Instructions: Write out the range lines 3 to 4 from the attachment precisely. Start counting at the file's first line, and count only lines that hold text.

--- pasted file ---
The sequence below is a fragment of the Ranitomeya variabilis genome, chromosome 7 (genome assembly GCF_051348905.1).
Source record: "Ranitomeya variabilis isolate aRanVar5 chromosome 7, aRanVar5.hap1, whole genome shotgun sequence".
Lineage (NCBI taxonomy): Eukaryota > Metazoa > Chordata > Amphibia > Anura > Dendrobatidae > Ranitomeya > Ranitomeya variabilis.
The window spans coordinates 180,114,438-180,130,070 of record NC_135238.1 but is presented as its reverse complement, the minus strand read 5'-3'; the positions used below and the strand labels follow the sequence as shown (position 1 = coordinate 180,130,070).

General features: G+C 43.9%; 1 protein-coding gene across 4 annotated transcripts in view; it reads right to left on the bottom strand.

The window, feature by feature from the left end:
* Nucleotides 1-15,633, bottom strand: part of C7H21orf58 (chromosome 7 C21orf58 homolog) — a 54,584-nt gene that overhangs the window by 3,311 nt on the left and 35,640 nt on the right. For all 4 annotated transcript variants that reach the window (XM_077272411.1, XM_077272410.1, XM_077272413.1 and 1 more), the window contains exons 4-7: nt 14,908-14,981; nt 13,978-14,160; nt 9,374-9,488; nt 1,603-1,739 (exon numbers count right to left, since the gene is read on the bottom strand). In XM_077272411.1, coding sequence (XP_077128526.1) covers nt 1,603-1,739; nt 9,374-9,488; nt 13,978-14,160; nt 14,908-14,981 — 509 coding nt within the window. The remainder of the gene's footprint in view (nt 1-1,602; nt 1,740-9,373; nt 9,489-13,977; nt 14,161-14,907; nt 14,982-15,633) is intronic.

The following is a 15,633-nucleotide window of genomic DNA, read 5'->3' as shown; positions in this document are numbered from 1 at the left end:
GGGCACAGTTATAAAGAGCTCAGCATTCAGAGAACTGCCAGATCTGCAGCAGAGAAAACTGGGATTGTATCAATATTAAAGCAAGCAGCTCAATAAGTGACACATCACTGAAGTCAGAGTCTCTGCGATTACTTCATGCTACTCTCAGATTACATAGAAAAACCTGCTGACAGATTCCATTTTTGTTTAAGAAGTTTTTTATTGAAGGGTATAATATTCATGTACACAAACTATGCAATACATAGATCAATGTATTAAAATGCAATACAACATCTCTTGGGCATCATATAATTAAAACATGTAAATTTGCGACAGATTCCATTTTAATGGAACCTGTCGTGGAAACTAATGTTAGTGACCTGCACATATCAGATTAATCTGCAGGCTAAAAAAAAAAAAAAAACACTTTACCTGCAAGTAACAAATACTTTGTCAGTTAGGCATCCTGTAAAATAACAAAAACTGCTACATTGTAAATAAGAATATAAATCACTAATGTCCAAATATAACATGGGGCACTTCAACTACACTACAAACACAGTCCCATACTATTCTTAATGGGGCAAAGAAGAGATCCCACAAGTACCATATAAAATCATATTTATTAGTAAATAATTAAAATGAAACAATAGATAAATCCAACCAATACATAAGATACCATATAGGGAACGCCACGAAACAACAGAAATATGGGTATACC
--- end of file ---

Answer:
Lineage (NCBI taxonomy): Eukaryota > Metazoa > Chordata > Amphibia > Anura > Dendrobatidae > Ranitomeya > Ranitomeya variabilis.
The window spans coordinates 180,114,438-180,130,070 of record NC_135238.1 but is presented as its reverse complement, the minus strand read 5'-3'; the positions used below and the strand labels follow the sequence as shown (position 1 = coordinate 180,130,070).